The return trip took almost as long, even with sandals, but with the mission complete, I took the time to photograph some of the spring flowers. Crossing the open field, with the car finally in sight, I snagged a toe on a briar, necessitating a band-aid. No major harm done, although sensible people will likely continue to prefer shoes when bushwhacking in the Catskills. Upon returning home, I submitted a inquiry to the Catskill 3500 club, asking if they would award a certificate for completing all 35 of the highest peaks barefoot, but have yet to hear a response.
With inclement weather in the forecast, another barefoot hike in the mountains might’ve seemed a questionable proposition. But I had become determined to conquer all 35 of the Catskills’ highest peaks — and with six down so far, I had set my sights this weekend on completing four more — and then growing ambitious and impatient, imagined climbing six or even eight. But upon reaching the trailhead on a very grey afternoon, the car’s thermometer read 45 F, and it was raining. For a system still acclimatized to summer, this would be a shock.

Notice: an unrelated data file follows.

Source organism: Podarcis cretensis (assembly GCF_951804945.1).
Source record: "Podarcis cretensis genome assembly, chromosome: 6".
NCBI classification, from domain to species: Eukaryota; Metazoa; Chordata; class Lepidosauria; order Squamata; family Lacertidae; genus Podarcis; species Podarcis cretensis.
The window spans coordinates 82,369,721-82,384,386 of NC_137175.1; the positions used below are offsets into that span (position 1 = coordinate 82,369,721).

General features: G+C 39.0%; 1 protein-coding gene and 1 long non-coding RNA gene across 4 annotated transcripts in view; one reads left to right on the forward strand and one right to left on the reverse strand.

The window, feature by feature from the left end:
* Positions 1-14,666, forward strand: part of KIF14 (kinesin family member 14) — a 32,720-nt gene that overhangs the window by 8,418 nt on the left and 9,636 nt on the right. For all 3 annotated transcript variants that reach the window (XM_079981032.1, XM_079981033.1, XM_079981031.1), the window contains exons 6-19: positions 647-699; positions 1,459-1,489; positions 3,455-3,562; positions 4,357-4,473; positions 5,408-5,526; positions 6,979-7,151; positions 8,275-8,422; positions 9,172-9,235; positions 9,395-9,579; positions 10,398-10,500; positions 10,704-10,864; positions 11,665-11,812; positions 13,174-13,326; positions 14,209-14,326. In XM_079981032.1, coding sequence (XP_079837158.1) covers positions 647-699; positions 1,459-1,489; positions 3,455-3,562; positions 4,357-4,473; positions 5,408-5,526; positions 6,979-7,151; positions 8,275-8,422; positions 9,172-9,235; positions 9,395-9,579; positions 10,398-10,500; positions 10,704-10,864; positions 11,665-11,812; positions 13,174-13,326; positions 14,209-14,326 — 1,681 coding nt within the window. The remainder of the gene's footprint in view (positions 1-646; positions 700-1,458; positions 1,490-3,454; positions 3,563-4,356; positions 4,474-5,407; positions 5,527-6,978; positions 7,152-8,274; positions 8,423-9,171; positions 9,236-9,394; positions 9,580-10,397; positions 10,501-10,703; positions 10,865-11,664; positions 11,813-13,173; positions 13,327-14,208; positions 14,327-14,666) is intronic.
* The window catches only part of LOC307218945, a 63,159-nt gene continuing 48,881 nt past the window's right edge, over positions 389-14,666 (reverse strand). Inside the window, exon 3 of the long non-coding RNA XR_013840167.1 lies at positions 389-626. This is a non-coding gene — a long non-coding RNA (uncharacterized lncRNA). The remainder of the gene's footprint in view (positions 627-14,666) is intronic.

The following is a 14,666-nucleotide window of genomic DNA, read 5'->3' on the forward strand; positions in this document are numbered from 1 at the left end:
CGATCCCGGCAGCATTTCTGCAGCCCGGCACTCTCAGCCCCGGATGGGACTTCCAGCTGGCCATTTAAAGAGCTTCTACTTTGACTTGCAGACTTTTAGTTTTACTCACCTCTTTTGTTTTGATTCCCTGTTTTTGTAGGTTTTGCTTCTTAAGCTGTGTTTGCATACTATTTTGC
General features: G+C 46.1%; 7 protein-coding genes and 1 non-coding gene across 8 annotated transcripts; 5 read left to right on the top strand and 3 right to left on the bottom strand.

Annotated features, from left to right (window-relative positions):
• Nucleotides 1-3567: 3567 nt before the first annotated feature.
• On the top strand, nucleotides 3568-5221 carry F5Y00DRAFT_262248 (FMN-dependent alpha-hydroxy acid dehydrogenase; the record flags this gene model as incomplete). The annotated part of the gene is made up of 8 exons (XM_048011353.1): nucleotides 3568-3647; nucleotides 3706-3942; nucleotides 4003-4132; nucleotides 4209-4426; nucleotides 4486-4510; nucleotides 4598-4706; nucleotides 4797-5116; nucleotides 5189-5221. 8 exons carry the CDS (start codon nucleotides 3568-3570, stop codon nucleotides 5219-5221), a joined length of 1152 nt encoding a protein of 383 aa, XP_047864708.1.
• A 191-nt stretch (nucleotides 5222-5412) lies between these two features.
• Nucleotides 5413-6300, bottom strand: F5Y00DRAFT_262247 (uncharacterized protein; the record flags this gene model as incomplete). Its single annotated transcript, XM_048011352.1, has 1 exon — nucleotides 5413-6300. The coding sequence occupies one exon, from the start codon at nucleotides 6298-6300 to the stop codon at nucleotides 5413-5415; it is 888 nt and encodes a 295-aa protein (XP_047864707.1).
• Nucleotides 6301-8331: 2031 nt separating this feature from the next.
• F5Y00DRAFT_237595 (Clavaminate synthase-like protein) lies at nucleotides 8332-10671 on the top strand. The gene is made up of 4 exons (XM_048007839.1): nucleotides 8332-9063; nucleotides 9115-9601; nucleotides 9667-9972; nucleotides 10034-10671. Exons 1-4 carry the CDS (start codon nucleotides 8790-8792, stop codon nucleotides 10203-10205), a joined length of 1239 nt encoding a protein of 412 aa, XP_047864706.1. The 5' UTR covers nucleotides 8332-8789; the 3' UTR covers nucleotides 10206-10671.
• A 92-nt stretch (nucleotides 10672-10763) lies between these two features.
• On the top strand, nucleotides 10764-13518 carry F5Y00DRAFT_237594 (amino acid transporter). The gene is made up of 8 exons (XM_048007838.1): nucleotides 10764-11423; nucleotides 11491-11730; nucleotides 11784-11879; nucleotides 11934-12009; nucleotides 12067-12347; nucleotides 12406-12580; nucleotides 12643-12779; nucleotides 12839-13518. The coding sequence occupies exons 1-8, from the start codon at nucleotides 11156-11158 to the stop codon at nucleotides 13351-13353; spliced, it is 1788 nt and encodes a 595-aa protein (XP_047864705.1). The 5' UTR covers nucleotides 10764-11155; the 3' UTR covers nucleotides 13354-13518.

Emboldened by success climbing to the Piz Boe Alpine Lodge barefoot, I resolved to tackle a mountain in the Catskills, despite the notoriously steep, rugged terrain and rocky trails. Hesitant to take on this adventure alone, I recruited another barefoot runner to join me, namely Odie the Labradoodle.
Our destination would be the summit of Peekamoose Mountain, a 3,843-foot peak, which stands like a sentinel along the Catskills’ southern ramparts. We left bright and early, having heard stories of congestion in the area. One of America’s “best swimming holes” is situated on the Rondout Creek, whose source lies on the mountain’s shoulder. This was once a local secret, but the word’s gotten out, and now on nice weekends crowds of visitors converge on the narrow road that leads to the Peekamoose trailhead.
We arrived around 8:30 AM and secured a parking spot, just a few seconds ahead of three carloads of visitors who were evidently bound for the swimming hole. We didn’t hang around, but immediately headed up the steep trail, stepping over a couple bags of trash that hadn’t made it into a dumpster stationed nearby. But after a few yards, all signs of civilization were left behind.
And now it was time for the sandals to come off — and for me to discover whether climbing a rocky mountain trail barefoot was really such a great idea.
If you stray off the beaten path, you might encounter a wall of Hobble-bush (viburnum lantanoides). Where the branches touch the ground, they send down roots and grow new stems. Soon there is a thicket eager to hobble the unwary hiker — hence the plant’s popular name. Continue reading “Hobbling Through the Woods”→